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The PSNet Collection: All Content

The AHRQ PSNet Collection comprises an extensive selection of resources relevant to the patient safety community. These resources come in a variety of formats, including literature, research, tools, and Web sites. Resources are identified using the National Library of Medicine’s Medline database, various news and content aggregators, and the expertise of the AHRQ PSNet editorial and technical teams.

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Displaying 1 - 5 of 5 Results

Oglethorpe A. Women's Health. November 4, 2020.

Skin condition diagnosis is a visual activity that is vulnerable to error. This article highlights how conditions such as psoriasis and skin cancer can be misdiagnosed. The piece shares recommendations for patients to obtain an accurate diagnosis such as seeking a second opinion and preparing for appointments with notes and questions.

Cheney C. HealthLeaders. September 4, 2020.

A blameless approach to error and near miss reporting is foundational to the success of the effort. This article discusses one organization’s persistent challenge with shifting reporting to align with a safety culture. The author describes the importance of staff education and leadership to support the focus of reporting initiatives on the system rather than individuals when failures occur.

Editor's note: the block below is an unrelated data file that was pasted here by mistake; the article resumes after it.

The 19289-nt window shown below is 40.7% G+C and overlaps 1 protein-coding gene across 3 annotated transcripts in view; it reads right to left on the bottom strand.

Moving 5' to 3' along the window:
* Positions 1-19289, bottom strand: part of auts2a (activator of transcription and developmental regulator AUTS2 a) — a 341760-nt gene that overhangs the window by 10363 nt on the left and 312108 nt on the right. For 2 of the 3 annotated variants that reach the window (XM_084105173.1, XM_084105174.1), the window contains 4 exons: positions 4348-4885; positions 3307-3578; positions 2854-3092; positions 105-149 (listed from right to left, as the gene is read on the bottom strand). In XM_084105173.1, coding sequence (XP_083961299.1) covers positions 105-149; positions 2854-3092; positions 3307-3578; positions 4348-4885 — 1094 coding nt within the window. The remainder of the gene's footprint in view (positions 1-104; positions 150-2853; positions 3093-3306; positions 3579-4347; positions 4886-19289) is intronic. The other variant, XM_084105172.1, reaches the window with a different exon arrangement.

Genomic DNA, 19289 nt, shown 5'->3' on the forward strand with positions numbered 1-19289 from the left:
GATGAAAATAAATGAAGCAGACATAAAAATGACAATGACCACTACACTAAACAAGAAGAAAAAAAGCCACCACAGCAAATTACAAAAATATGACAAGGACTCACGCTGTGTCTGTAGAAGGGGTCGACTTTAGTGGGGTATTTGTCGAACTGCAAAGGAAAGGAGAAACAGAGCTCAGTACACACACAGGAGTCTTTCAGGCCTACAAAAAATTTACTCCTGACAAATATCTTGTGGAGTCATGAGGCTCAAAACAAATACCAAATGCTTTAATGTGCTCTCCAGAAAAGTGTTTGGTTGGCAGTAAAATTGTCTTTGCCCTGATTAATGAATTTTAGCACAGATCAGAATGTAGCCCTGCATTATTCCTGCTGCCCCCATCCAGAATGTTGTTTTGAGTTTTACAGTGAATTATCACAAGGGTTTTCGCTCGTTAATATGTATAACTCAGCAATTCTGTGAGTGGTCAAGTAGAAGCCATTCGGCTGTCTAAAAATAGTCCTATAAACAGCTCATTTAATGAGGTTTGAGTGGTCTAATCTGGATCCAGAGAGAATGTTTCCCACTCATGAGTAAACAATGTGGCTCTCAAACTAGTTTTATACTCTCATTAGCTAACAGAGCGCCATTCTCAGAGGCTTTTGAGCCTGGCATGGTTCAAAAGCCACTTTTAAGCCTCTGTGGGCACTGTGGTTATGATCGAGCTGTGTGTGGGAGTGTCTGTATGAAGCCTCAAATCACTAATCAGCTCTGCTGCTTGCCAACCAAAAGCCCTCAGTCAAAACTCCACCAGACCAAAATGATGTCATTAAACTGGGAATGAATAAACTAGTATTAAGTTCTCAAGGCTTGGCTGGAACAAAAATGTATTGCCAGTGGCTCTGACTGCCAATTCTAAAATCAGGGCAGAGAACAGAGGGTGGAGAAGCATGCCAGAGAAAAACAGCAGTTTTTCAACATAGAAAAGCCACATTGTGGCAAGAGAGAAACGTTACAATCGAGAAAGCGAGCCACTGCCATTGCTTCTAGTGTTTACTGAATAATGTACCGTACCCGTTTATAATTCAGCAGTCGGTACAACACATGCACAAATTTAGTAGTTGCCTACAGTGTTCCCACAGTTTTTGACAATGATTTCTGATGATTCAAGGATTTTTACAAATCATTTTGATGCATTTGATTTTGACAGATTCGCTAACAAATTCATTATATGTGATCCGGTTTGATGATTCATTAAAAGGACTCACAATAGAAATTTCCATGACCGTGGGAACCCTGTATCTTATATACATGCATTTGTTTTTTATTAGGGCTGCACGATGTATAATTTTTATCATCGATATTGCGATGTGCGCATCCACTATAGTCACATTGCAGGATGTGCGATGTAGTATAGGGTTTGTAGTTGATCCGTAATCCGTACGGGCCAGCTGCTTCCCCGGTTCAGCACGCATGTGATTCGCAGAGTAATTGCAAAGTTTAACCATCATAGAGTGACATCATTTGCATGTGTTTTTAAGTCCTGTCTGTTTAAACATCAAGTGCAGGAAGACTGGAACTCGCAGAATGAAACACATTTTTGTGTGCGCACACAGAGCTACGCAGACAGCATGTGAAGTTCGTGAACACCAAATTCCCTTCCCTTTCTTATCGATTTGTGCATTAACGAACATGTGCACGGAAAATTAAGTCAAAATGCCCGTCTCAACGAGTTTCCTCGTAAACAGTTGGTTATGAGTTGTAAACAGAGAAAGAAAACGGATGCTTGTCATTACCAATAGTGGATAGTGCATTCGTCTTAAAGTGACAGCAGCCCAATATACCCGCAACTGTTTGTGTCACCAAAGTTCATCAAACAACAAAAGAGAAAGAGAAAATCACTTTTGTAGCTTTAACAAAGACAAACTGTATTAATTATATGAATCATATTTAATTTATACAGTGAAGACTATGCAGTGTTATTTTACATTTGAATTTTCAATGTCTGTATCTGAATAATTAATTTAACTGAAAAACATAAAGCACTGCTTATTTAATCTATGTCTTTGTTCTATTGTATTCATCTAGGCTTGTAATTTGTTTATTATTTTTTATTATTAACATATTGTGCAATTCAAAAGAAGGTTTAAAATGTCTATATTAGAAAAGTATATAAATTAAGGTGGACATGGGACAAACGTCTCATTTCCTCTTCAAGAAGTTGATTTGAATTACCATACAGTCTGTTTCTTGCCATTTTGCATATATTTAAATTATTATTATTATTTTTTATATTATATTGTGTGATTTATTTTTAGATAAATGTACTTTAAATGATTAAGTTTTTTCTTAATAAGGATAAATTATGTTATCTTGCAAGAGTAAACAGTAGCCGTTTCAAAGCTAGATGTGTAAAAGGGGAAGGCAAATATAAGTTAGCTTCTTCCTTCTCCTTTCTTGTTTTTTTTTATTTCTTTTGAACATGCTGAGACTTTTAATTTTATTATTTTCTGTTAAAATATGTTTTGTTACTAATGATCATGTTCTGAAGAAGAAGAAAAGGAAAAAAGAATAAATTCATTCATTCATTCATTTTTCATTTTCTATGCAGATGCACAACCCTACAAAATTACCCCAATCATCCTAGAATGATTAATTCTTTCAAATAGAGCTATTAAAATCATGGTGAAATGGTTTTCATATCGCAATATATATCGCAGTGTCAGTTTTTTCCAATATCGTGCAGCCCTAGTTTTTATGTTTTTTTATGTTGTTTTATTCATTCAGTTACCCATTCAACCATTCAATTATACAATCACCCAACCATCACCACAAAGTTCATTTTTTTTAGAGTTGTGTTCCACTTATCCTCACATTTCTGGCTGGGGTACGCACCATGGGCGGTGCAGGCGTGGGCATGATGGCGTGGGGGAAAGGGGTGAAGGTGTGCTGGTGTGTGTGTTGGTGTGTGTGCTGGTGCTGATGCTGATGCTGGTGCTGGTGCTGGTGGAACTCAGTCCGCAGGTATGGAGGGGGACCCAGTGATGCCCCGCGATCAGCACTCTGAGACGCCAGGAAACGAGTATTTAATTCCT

Waldman A, Kaplan J. ProPublica. 2020.
Hospitals have been deeply challenged to provide effective care during the COVID crisis. This article discusses how rationing and ineffective protection for families and patients may have contributed to preventable death and the spread of the virus in families due to unnecessary referrals of patients to home care and hospice.
Brody JE. New York Times. 2020.
Inappropriate care activities can cascade to significantly impact patient safety. This article shares how medication side effects can be misdiagnosed to perpetuate harm in older patients rather than getting to the root of the care concerns. 
Klenklen J. Patient Saf Qual HCare. December 19, 2019.
High reliability organizations consistently examine what goes wrong and remain aware that failure can happen at any time. This article discusses a learning model built upon event definition, rapid contributing factor identification, system-focused communication, and standardized learning to facilitate organizational learning from sentinel events.